Michaelanjelo inspired Mrityunjay Devvrat to create an immortal celluloid work of art!

Michaelanjelo inspired Mrityunjay Devvrat to create an immortal celluloid work of art!


A mother’s gift to a little child paved way for a critically lauded epic film. Director Mrityunjay Devvrat found his inspiration for telling the truth from The Agony and the Ecstasy, a book that gave the idea to make Children of War, a film that dates to tell the tale of Pakistani Military’s atrocities on Bangladeshi women and children.


The Agony and the Ecstasy is a biographical novel of Michelangelo Buonarroti written by American author Irving Stone. A primary source for the novel is Michelangelo’s correspondence, all 495 letters of which Stone had translated from Italian by Charles Speroni and published in 1962 as I, Michelangelo, Sculptor. Stone also collaborated with Canadian sculptor Stanley Lewis, who researched Michelangelo’s carving technique and tools. The Italian government lauded Stone with several honorary awards for his cultural achievements highlighting Italian history.


Children Of War shows how and why absolute power corrupts absolutely. Revisiting the Bangladesh’s war of liberation in 1971 it recreates with nerve-wracking vividness, the horrors of those times when suddenly a whole civilization was threatened with extinction. The director spares us none of the agonizing details. At heart, this is a conventional lovely story of a couple (Indraneil Sengupta & Raima Sen) separated by sudden war. Standing forlorn silhouetted by barbed wires in a concentration camp designed in Hitler’s twisted mind, Raima sometimes looks way too beautiful to be a victim. She can’t help it. Along with her every member of the cast rises above his or her personality to become part of the director’s epic design. Special mention must be made of Pavan Malhotra, Tilotama Shome (playing a human bomb), Riddhi Sen (so young and so much pain!) and Victor Bannerjee in a memorable cameo as a traveling refugee reminds us that humanism and barbarism are neighbours.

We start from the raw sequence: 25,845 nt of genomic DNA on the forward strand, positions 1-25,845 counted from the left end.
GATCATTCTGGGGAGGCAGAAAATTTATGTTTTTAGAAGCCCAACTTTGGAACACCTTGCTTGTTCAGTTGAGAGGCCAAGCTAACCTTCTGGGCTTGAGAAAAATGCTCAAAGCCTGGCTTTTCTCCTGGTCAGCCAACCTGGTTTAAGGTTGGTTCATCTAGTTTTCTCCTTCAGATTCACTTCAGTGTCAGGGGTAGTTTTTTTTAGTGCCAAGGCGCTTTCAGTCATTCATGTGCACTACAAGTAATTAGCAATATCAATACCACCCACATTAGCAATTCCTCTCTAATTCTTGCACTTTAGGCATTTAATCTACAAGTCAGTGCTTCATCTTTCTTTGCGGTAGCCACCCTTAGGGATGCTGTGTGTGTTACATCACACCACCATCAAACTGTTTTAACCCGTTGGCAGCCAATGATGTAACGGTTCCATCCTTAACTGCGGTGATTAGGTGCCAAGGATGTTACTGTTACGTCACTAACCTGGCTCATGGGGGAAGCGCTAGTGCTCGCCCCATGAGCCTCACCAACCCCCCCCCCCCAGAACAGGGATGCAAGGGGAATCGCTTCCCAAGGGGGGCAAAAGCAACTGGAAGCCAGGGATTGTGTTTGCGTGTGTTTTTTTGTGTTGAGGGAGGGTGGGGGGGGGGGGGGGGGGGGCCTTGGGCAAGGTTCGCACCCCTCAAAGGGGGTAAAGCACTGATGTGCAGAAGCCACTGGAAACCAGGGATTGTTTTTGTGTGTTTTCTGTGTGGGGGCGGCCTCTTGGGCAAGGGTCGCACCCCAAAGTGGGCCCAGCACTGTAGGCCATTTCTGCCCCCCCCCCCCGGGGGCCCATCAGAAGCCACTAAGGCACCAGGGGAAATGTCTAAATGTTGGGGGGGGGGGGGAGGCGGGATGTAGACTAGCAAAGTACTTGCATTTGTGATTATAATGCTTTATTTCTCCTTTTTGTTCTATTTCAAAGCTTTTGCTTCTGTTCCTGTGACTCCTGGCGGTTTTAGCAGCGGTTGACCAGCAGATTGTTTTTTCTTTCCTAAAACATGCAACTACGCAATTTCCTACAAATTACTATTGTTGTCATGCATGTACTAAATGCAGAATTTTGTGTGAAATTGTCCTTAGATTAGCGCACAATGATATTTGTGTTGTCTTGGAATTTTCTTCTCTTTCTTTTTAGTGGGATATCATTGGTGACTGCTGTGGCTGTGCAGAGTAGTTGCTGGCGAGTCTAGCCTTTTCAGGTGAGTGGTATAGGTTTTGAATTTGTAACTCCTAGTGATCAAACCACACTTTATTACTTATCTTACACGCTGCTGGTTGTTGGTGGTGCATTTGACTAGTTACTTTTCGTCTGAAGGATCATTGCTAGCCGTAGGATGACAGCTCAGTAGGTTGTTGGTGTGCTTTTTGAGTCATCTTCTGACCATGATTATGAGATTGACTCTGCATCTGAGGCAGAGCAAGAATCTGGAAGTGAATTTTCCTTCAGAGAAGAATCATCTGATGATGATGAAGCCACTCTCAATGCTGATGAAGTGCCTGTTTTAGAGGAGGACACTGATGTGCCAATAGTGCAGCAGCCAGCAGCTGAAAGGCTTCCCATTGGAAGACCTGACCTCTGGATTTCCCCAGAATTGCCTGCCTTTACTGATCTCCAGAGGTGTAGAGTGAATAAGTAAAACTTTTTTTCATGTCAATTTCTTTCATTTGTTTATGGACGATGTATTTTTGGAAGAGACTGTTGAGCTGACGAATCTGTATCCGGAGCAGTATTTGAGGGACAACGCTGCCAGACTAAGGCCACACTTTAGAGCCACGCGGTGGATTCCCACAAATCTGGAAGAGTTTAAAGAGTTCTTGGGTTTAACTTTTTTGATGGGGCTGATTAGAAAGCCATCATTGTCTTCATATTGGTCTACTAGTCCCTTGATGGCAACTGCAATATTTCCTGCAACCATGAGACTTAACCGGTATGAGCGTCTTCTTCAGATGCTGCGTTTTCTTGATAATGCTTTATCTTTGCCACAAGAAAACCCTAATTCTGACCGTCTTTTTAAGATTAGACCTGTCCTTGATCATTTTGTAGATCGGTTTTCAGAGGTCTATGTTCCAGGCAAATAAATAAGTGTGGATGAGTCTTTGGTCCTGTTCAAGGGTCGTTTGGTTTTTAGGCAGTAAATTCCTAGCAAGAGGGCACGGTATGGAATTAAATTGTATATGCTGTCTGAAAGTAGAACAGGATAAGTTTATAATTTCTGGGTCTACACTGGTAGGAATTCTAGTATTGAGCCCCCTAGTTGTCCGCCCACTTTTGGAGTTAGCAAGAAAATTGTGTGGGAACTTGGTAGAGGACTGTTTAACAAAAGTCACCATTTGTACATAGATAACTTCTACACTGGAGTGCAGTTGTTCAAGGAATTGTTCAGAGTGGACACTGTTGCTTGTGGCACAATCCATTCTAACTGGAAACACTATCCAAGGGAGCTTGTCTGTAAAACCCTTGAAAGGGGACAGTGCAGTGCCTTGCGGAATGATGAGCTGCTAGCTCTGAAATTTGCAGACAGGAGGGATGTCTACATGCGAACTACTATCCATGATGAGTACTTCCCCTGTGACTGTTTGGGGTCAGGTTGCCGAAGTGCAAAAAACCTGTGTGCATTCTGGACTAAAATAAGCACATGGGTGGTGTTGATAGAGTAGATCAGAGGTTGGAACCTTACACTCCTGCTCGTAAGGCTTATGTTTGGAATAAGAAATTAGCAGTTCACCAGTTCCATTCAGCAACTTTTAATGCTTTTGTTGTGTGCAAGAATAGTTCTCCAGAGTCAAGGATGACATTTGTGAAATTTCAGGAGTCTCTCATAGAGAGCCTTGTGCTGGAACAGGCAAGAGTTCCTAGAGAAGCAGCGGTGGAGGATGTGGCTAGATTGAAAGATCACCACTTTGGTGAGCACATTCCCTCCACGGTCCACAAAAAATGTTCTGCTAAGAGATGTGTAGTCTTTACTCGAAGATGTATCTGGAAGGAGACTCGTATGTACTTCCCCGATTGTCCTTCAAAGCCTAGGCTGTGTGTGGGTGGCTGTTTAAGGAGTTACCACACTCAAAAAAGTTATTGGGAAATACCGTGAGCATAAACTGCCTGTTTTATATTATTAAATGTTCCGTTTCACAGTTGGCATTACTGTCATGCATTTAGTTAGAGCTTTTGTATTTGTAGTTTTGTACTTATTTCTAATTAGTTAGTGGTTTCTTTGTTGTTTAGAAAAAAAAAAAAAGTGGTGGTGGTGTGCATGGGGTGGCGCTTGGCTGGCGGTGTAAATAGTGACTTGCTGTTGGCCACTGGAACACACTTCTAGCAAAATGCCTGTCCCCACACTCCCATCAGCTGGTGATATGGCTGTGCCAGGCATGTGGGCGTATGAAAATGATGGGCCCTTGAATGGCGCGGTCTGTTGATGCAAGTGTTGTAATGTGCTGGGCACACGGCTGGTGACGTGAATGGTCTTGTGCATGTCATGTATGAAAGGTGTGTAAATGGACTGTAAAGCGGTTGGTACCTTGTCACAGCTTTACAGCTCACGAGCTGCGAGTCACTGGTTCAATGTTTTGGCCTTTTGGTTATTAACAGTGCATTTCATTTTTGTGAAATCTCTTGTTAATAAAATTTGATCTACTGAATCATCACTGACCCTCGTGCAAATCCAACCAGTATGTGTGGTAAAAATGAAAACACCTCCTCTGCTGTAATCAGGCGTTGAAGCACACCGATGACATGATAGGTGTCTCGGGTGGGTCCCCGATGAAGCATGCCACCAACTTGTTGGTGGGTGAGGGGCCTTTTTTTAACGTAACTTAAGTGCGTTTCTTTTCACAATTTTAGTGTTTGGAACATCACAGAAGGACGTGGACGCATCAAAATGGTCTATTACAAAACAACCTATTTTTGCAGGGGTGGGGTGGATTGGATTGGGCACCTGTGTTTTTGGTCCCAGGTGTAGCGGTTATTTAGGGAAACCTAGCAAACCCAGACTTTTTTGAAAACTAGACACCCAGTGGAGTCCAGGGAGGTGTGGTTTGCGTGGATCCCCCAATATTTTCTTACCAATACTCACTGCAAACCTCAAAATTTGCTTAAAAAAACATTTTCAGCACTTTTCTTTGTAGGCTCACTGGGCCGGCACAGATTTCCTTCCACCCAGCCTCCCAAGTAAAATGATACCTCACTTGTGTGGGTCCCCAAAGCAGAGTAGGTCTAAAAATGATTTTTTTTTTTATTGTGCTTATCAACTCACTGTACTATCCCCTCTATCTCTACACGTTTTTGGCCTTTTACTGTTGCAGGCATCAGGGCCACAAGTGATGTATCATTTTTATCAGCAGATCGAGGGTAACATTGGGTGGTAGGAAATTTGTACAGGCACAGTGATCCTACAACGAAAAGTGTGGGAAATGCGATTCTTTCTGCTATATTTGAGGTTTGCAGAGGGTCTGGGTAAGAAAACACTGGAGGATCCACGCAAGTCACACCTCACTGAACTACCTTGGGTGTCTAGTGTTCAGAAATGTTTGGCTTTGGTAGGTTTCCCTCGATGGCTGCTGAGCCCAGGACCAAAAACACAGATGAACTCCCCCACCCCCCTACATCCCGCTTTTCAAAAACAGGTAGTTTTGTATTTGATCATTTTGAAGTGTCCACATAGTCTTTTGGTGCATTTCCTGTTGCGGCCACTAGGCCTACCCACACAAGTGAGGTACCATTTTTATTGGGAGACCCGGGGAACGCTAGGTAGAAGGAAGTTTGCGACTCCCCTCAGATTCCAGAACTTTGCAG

Who could have imagined that the strength of the words of a book on an artist, would result in an immortal painting of moving images in the true sense on celluloid for Mrityunjay Devvrat.

Rajendra Ganotra is the Editor of Spicy Stars Mumbai

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